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Recently I tried to get gas with my Chase Preferred card, and I used the zip code of my "permanent" address, which is my parents' address. It wouldn't accept my information. Finally, I put in my current zip code, and it worked.

I just bought something online with my credit card and it only accepted my most recent address. This seems to make sense, right?

Only problem is.... I never changed it!

They must be gathering this information some other way, and I have no idea how. Maybe from my credit check when I moved into my new place? It concerns me that they could control this when I never requested this change. (I purposely use my family address as my permanent address, because I move frequently, and a lot of things fall through the cracks with mail during that transition time)

Any idea how this could happen without me choosing it?

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    Did you set up any mail forwarding with USPS to the new address? (I'm guessing not since you specifically said you want to use your family's address as your permanent address.) But this would explain it if you did...(Or maybe your parents did it without telling you?) – TTT Mar 29 '17 at 20:03
  • @TTT Unless OP's parents know her account info/password, that wouldn't be possible. Also, I'm not sure how this question deals with personal finance....... – Michael Mar 29 '17 at 20:25
  • @MichaelC. - I meant her parents could have forwarded her mail for her. (Thinking they were doing her a favor or if they were tired of receiving it.) – TTT Mar 29 '17 at 20:54
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    @MichaelC. - and IMHO, strangely, whether this question is relevant might depend on the answer! If the answer turns out to be- someone forwarded her mail, then Chase found out when they sent her the next statement and auto-updated it, it probably isn't relevant. But if Chase did a soft pull of her credit report, saw the new address and auto-updated based on that, I think it's very relevant. Though I think the former is much more likely than the latter. – TTT Mar 29 '17 at 20:59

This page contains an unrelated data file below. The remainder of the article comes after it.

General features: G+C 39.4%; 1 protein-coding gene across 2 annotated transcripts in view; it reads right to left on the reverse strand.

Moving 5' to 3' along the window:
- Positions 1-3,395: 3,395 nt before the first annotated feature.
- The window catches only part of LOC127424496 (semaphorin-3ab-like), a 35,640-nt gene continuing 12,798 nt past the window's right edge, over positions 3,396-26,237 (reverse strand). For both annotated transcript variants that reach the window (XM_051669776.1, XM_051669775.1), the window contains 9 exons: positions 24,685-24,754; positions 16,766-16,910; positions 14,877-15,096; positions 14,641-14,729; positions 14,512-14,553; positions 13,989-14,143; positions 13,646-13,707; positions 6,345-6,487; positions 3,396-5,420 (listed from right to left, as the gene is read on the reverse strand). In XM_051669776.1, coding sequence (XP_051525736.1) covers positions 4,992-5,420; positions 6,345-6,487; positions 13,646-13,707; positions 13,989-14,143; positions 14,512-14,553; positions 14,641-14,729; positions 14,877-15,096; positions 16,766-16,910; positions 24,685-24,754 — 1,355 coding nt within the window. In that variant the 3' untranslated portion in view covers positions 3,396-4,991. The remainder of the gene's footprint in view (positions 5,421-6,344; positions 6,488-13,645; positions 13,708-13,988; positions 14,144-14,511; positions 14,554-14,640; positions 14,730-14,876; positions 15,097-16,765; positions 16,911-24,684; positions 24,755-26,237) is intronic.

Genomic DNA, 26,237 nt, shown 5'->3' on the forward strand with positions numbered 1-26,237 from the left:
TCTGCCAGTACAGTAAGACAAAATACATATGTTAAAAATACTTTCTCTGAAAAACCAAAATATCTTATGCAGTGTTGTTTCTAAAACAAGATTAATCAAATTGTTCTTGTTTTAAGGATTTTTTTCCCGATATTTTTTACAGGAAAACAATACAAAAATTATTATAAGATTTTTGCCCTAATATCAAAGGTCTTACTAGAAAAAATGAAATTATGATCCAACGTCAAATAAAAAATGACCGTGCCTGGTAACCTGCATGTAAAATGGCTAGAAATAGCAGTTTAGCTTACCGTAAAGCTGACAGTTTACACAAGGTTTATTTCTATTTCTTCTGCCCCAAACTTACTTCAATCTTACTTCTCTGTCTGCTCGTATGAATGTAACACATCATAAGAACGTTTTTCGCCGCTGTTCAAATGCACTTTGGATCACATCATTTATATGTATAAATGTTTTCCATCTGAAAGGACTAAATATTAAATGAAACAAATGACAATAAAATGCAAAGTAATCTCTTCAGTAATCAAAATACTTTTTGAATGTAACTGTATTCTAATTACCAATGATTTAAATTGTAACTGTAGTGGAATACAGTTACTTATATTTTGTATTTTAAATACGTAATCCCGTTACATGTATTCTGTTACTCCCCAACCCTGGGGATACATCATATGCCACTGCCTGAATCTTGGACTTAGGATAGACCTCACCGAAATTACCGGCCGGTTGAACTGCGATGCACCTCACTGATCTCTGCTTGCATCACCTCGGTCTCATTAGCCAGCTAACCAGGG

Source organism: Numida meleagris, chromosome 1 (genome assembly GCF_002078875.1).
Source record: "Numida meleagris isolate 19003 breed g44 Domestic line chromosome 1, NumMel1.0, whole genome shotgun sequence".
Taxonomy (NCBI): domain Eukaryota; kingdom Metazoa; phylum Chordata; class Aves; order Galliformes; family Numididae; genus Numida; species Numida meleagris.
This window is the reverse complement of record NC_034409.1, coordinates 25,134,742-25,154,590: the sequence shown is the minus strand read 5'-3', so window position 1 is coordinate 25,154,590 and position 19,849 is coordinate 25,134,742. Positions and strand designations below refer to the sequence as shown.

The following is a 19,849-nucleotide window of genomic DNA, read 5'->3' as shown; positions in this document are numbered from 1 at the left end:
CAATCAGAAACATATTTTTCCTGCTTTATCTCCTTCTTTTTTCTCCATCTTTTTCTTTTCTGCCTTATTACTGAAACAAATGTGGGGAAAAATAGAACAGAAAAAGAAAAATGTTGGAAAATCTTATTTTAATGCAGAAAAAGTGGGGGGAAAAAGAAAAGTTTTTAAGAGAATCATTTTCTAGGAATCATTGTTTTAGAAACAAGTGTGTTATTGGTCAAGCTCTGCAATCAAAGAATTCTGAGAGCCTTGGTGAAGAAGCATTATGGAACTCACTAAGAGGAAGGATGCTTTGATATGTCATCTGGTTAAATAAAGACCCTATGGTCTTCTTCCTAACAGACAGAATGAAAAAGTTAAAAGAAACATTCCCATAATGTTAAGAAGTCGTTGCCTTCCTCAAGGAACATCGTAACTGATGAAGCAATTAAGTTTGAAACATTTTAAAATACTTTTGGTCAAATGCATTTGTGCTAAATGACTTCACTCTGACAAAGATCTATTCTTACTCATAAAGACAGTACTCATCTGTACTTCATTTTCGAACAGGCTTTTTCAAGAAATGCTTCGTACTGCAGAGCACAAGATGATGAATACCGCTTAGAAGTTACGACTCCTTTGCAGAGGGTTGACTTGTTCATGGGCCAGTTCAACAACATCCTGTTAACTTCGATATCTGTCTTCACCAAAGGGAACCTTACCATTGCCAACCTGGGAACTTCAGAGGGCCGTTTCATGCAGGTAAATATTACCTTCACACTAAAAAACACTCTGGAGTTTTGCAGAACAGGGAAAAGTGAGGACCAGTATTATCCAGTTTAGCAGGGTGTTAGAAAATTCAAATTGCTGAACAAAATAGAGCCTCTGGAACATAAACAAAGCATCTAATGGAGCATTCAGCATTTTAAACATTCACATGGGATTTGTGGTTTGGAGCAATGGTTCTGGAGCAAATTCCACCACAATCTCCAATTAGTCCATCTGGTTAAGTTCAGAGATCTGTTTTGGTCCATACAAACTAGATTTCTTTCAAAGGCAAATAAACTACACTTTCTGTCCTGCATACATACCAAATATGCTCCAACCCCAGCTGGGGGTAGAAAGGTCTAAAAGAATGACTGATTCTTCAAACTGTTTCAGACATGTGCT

• @TTT makes sense! Kinda scary to think that they can just update stuff without telling you. – Michael Mar 29 '17 at 21:00
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The way the question is asked, much is left to speculation. The only way to know for sure how and why your address was updated is to call the credit card company and ask. One common way for companies to get your updated address is directly from the post office.

  • Yeah, even if you didn't file a "move" request with the post office, there are lots of 3rd party address services that are quite smart at figuring these things out. – Joe Mar 29 '17 at 21:17
  • @Joe But the credit card companies shouldn't believe the third party services, they leave a lot to be desired. Most of the databases out there list my mother as living here--she never did. Many list my father--despite the fact that this house was built after his death. I don't think any of them realize they're dead. – Loren Pechtel Mar 30 '17 at 1:19
  • (shrug) They do, nonetheless, to some extent. They know about the problems with the address correction services, but they make the decision to use them (sometimes) because the benefits outweigh the drawbacks, to them. – Joe Mar 30 '17 at 16:01

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